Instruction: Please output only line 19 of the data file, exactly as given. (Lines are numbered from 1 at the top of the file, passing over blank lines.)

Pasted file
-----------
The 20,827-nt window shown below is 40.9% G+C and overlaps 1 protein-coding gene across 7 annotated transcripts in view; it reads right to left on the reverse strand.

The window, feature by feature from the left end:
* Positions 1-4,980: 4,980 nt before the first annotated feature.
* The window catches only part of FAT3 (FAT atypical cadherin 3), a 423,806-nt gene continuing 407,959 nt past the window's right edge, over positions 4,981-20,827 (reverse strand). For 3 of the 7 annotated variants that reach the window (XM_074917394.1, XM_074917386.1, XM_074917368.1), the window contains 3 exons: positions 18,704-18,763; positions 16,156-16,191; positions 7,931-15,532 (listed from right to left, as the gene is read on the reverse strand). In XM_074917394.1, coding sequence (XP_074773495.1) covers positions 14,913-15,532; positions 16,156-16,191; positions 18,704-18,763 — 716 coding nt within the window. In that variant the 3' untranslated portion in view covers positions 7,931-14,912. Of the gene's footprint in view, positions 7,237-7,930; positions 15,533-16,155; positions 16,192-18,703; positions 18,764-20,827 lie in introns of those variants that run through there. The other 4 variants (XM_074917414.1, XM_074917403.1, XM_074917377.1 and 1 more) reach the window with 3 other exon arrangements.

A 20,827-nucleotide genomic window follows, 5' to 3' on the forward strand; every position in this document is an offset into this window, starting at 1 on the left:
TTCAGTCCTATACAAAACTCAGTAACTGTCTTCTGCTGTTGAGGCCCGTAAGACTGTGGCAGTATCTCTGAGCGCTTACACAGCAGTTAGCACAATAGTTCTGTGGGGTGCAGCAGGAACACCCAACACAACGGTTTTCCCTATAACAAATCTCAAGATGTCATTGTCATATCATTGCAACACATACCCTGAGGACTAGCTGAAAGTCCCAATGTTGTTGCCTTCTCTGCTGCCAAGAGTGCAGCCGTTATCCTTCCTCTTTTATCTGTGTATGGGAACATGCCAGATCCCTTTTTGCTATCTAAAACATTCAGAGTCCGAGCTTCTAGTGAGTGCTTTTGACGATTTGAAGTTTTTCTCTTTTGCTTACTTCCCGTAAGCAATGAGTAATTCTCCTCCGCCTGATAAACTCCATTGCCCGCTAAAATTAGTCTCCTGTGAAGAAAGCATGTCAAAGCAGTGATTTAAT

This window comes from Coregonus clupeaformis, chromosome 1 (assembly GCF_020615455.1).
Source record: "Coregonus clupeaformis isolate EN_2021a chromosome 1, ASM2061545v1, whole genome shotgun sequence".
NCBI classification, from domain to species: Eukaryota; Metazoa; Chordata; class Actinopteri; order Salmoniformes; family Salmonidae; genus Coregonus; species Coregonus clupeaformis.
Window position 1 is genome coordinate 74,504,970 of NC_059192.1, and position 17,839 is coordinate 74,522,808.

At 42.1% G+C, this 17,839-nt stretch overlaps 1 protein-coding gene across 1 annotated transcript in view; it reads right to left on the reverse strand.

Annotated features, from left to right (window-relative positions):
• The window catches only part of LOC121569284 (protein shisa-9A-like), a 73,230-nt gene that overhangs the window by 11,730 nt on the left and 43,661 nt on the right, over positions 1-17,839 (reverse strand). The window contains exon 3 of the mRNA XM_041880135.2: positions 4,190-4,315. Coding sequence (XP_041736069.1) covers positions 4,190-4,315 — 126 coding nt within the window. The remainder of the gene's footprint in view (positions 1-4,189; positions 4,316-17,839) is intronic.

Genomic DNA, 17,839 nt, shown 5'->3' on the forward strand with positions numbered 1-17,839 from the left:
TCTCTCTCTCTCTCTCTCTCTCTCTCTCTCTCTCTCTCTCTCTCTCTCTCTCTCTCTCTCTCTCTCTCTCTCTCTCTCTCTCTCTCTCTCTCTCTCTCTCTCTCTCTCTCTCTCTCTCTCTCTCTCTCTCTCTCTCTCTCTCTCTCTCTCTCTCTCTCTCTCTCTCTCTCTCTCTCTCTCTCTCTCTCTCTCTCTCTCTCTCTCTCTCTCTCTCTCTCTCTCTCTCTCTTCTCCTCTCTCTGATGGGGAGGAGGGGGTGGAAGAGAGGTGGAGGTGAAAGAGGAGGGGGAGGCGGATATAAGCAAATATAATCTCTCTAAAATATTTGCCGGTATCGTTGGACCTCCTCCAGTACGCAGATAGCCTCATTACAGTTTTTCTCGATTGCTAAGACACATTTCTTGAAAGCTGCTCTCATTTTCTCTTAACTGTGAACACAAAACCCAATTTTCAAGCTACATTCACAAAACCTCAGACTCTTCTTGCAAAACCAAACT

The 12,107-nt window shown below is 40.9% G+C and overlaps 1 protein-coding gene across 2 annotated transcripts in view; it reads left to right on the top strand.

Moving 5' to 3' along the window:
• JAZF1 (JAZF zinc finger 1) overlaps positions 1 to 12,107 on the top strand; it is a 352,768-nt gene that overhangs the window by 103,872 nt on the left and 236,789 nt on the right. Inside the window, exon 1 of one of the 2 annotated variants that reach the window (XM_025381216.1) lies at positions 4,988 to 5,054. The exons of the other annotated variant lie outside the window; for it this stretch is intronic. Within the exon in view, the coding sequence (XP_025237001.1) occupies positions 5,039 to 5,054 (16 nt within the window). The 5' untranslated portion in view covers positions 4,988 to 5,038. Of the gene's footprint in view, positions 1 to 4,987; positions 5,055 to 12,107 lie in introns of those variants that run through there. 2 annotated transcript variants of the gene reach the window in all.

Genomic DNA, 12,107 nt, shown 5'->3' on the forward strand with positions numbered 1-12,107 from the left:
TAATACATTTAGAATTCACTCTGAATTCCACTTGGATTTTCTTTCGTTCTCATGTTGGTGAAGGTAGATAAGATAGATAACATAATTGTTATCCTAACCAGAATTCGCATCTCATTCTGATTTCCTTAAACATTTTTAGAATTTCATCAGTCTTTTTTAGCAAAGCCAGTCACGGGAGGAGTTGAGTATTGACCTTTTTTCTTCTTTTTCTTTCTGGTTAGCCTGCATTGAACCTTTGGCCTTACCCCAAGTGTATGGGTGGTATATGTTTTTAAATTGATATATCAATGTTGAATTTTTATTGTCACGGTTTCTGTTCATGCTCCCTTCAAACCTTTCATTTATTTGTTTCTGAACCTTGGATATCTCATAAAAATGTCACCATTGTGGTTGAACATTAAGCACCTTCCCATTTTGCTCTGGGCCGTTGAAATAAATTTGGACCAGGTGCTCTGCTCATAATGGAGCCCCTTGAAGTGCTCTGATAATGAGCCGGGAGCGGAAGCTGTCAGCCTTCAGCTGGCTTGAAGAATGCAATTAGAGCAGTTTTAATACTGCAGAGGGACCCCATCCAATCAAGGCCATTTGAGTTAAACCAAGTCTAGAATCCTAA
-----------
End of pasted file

Genomic DNA, 12,107 nt, shown 5'->3' on the forward strand with positions numbered 1-12,107 from the left: